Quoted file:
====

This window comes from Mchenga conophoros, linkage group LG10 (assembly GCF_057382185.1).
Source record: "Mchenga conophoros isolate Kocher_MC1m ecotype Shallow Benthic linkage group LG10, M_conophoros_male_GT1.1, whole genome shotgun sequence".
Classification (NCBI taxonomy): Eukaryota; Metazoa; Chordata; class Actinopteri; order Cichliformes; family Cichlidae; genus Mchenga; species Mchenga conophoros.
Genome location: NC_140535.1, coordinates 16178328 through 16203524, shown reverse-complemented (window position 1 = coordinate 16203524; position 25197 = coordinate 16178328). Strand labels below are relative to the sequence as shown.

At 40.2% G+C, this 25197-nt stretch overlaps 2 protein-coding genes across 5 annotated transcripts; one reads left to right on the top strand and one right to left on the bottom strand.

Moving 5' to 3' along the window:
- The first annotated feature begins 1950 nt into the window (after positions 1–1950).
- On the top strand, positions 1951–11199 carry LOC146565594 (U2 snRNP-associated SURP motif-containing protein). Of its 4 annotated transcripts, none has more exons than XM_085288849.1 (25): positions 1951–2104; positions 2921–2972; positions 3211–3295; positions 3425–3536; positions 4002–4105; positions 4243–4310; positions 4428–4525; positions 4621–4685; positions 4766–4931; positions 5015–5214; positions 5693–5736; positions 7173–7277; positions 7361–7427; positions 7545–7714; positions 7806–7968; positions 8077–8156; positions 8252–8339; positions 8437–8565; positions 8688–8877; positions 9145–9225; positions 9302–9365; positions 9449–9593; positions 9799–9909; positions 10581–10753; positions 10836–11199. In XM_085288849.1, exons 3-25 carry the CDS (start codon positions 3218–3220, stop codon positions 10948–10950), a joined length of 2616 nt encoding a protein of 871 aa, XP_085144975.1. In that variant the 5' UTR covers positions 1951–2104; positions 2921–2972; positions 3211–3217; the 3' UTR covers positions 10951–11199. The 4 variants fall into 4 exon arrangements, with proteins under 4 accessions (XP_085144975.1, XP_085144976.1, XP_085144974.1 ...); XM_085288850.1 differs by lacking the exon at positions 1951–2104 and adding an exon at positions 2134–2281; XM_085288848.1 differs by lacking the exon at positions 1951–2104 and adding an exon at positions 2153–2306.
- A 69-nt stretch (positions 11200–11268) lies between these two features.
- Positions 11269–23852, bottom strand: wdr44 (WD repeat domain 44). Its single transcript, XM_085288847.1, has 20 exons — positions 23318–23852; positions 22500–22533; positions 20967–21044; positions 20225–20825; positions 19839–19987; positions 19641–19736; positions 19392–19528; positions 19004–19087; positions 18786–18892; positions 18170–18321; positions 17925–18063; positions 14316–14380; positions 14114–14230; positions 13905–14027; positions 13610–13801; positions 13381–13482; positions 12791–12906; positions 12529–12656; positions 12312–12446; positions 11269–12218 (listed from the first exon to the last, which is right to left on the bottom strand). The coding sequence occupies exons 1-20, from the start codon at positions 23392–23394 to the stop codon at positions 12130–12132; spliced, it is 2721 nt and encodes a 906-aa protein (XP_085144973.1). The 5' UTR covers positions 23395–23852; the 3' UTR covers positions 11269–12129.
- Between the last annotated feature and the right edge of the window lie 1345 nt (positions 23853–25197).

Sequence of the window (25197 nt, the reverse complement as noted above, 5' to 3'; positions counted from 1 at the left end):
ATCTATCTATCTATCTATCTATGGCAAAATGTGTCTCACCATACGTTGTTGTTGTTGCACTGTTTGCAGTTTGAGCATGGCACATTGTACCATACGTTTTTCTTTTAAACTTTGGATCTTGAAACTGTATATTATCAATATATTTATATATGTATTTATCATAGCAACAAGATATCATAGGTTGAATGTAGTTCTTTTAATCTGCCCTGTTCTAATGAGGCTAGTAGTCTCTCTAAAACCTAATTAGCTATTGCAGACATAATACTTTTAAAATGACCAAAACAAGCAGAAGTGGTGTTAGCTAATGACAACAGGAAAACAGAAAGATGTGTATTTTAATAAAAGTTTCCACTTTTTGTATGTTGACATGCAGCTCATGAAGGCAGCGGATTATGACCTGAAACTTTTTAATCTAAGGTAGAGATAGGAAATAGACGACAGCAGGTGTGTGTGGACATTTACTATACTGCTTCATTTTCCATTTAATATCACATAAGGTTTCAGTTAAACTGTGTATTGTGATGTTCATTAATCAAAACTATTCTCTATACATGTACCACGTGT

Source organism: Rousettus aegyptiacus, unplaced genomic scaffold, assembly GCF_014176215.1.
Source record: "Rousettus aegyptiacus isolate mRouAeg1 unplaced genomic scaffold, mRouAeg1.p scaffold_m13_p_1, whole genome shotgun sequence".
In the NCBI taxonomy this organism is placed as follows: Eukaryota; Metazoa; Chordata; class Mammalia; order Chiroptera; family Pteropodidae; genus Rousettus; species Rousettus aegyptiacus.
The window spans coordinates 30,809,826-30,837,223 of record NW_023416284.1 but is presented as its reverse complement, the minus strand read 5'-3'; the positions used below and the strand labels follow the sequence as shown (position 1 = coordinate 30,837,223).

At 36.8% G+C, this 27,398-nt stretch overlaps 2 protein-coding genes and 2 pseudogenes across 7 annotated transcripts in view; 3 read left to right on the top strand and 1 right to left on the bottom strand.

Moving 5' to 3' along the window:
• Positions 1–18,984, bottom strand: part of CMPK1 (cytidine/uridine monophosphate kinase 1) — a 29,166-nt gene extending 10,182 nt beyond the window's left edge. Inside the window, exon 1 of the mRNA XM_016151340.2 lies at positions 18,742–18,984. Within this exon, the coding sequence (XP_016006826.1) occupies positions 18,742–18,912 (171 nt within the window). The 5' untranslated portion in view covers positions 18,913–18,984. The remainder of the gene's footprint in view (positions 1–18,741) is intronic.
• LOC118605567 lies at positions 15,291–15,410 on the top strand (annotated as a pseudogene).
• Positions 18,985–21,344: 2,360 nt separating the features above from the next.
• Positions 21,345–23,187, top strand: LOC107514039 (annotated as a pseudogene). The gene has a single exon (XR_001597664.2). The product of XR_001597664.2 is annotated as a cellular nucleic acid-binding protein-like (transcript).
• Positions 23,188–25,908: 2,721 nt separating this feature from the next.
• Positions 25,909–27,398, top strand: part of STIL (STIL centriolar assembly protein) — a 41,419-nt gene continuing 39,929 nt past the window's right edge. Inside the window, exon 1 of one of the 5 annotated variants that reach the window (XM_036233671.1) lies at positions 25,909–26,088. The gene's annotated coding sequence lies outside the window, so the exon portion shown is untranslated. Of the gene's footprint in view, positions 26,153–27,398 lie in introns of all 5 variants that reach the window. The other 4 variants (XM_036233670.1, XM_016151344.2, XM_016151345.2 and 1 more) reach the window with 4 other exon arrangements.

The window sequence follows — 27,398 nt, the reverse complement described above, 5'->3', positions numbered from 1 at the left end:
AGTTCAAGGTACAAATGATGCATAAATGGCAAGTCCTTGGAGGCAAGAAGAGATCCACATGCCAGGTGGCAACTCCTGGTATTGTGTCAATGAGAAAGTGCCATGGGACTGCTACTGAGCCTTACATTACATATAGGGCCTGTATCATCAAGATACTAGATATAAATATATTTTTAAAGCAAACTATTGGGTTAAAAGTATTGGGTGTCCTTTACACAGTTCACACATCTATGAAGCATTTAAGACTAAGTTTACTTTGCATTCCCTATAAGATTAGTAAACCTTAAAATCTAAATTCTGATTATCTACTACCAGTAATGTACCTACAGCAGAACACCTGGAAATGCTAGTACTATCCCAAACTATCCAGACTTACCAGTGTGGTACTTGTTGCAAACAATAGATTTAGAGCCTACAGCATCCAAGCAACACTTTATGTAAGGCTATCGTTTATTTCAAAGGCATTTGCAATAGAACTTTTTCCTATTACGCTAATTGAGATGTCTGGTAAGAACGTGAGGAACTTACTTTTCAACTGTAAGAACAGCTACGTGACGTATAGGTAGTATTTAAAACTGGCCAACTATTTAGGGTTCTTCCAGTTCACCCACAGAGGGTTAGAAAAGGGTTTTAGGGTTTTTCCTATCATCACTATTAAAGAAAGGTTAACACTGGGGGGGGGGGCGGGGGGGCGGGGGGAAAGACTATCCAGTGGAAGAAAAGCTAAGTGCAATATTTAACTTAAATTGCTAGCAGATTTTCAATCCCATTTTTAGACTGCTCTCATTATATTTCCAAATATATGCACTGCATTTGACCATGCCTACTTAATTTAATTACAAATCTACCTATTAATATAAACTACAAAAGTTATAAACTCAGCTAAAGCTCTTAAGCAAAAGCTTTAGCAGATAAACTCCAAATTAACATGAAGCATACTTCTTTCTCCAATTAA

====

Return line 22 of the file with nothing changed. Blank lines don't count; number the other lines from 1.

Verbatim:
• Positions 18,985–21,344: 2,360 nt separating the features above from the next.